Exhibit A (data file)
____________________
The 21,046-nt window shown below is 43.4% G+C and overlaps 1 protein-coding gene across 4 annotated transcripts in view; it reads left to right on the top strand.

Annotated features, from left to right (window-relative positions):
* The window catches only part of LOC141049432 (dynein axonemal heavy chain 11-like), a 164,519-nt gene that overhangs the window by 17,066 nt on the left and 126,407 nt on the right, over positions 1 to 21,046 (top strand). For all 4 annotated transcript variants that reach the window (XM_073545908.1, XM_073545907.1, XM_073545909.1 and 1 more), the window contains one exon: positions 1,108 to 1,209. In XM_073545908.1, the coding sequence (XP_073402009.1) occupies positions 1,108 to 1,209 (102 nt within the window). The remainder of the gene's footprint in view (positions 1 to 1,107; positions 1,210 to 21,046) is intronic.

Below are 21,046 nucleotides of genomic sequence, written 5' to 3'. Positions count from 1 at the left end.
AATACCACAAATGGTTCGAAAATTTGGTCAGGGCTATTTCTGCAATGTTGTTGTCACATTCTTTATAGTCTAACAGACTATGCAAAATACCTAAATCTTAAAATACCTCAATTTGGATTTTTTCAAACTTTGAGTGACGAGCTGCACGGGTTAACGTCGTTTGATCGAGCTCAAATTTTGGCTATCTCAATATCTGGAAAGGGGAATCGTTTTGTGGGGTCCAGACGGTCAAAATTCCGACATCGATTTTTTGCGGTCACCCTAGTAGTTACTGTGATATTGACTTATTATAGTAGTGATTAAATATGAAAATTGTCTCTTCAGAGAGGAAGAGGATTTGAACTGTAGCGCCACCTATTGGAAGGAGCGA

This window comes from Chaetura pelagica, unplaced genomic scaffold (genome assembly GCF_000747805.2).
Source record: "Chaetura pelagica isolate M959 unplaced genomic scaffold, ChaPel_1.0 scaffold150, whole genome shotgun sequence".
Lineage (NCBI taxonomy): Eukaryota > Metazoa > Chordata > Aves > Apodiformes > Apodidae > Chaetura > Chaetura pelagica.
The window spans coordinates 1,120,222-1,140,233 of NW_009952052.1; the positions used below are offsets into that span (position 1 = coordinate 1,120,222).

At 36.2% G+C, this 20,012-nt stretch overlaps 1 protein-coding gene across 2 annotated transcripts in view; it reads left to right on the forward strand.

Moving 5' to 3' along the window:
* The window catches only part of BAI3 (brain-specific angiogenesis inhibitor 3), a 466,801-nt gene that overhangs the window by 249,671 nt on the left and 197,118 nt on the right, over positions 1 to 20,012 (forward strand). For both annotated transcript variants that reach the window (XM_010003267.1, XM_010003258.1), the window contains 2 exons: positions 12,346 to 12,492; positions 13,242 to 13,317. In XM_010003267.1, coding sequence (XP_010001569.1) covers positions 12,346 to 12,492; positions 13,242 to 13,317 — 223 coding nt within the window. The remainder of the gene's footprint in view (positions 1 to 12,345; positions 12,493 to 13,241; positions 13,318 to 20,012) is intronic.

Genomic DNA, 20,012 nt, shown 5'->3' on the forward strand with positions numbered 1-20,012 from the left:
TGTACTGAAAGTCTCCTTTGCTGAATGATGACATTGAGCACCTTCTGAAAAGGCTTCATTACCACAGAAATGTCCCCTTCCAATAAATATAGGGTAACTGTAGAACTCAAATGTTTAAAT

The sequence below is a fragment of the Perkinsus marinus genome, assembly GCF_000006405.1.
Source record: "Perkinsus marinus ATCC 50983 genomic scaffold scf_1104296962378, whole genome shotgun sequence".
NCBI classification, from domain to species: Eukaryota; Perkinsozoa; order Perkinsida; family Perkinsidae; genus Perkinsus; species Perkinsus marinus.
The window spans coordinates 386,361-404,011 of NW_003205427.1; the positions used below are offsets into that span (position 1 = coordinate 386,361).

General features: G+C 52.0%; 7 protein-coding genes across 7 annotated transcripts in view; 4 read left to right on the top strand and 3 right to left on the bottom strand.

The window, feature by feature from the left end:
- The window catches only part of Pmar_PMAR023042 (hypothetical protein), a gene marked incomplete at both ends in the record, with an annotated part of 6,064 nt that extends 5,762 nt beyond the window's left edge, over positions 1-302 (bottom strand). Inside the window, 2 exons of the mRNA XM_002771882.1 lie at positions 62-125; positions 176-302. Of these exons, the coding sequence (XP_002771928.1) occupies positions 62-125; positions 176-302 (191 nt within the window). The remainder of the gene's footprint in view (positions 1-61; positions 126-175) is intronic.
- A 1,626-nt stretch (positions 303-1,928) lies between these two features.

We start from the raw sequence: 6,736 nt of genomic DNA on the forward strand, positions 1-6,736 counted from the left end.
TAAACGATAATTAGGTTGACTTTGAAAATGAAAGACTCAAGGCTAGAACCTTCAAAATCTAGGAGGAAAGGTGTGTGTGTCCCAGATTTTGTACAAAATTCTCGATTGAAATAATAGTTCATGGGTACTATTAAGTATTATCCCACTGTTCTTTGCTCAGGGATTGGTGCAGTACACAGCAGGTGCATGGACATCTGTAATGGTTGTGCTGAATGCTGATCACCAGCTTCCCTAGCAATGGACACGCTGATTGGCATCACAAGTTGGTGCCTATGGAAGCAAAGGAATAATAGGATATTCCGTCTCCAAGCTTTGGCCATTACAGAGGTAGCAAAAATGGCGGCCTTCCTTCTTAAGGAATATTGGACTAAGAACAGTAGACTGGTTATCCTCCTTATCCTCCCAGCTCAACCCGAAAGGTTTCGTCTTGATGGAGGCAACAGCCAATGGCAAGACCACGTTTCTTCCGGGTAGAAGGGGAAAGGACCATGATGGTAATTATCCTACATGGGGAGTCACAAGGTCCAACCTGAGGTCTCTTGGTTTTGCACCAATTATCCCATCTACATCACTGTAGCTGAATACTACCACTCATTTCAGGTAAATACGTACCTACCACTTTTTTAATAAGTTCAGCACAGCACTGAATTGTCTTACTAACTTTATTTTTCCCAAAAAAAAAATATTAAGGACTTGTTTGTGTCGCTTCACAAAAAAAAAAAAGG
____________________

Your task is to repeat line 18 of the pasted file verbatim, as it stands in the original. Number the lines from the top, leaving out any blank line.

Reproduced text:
The window spans coordinates 386,361-404,011 of NW_003205427.1; the positions used below are offsets into that span (position 1 = coordinate 386,361).